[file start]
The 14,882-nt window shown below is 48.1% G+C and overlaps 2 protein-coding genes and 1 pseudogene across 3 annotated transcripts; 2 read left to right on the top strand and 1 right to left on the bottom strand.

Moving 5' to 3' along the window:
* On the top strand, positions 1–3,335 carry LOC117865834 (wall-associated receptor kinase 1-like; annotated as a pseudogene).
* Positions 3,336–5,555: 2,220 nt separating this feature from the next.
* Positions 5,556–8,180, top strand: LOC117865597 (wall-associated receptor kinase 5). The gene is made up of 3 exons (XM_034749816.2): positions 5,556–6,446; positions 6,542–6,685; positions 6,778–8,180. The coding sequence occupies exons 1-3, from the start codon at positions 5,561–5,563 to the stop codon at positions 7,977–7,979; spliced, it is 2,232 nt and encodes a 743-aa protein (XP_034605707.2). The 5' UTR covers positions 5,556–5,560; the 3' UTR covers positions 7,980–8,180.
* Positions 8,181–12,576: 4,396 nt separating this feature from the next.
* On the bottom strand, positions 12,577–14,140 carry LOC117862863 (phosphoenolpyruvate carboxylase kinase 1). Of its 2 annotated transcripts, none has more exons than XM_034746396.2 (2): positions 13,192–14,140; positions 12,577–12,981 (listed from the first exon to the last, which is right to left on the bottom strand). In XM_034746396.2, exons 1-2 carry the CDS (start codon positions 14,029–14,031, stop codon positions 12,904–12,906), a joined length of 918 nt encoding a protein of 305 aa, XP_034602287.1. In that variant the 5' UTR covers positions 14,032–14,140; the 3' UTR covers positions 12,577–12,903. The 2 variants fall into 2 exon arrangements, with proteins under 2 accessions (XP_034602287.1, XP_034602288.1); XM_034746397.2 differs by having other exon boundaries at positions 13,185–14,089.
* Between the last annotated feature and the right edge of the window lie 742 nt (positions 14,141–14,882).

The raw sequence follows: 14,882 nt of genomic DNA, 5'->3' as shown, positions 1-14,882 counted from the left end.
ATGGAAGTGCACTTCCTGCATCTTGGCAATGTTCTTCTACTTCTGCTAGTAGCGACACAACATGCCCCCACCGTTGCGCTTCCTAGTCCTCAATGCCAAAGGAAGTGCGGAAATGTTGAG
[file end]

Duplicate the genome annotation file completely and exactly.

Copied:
The 14,882-nt window shown below is 48.1% G+C and overlaps 2 protein-coding genes and 1 pseudogene across 3 annotated transcripts; 2 read left to right on the top strand and 1 right to left on the bottom strand.

Moving 5' to 3' along the window:
* On the top strand, positions 1–3,335 carry LOC117865834 (wall-associated receptor kinase 1-like; annotated as a pseudogene).
* Positions 3,336–5,555: 2,220 nt separating this feature from the next.
* Positions 5,556–8,180, top strand: LOC117865597 (wall-associated receptor kinase 5). The gene is made up of 3 exons (XM_034749816.2): positions 5,556–6,446; positions 6,542–6,685; positions 6,778–8,180. The coding sequence occupies exons 1-3, from the start codon at positions 5,561–5,563 to the stop codon at positions 7,977–7,979; spliced, it is 2,232 nt and encodes a 743-aa protein (XP_034605707.2). The 5' UTR covers positions 5,556–5,560; the 3' UTR covers positions 7,980–8,180.
* Positions 8,181–12,576: 4,396 nt separating this feature from the next.
* On the bottom strand, positions 12,577–14,140 carry LOC117862863 (phosphoenolpyruvate carboxylase kinase 1). Of its 2 annotated transcripts, none has more exons than XM_034746396.2 (2): positions 13,192–14,140; positions 12,577–12,981 (listed from the first exon to the last, which is right to left on the bottom strand). In XM_034746396.2, exons 1-2 carry the CDS (start codon positions 14,029–14,031, stop codon positions 12,904–12,906), a joined length of 918 nt encoding a protein of 305 aa, XP_034602287.1. In that variant the 5' UTR covers positions 14,032–14,140; the 3' UTR covers positions 12,577–12,903. The 2 variants fall into 2 exon arrangements, with proteins under 2 accessions (XP_034602287.1, XP_034602288.1); XM_034746397.2 differs by having other exon boundaries at positions 13,185–14,089.
* Between the last annotated feature and the right edge of the window lie 742 nt (positions 14,141–14,882).

The raw sequence follows: 14,882 nt of genomic DNA, 5'->3' as shown, positions 1-14,882 counted from the left end.
ATGGAAGTGCACTTCCTGCATCTTGGCAATGTTCTTCTACTTCTGCTAGTAGCGACACAACATGCCCCCACCGTTGCGCTTCCTAGTCCTCAATGCCAAAGGAAGTGCGGAAATGTTGAG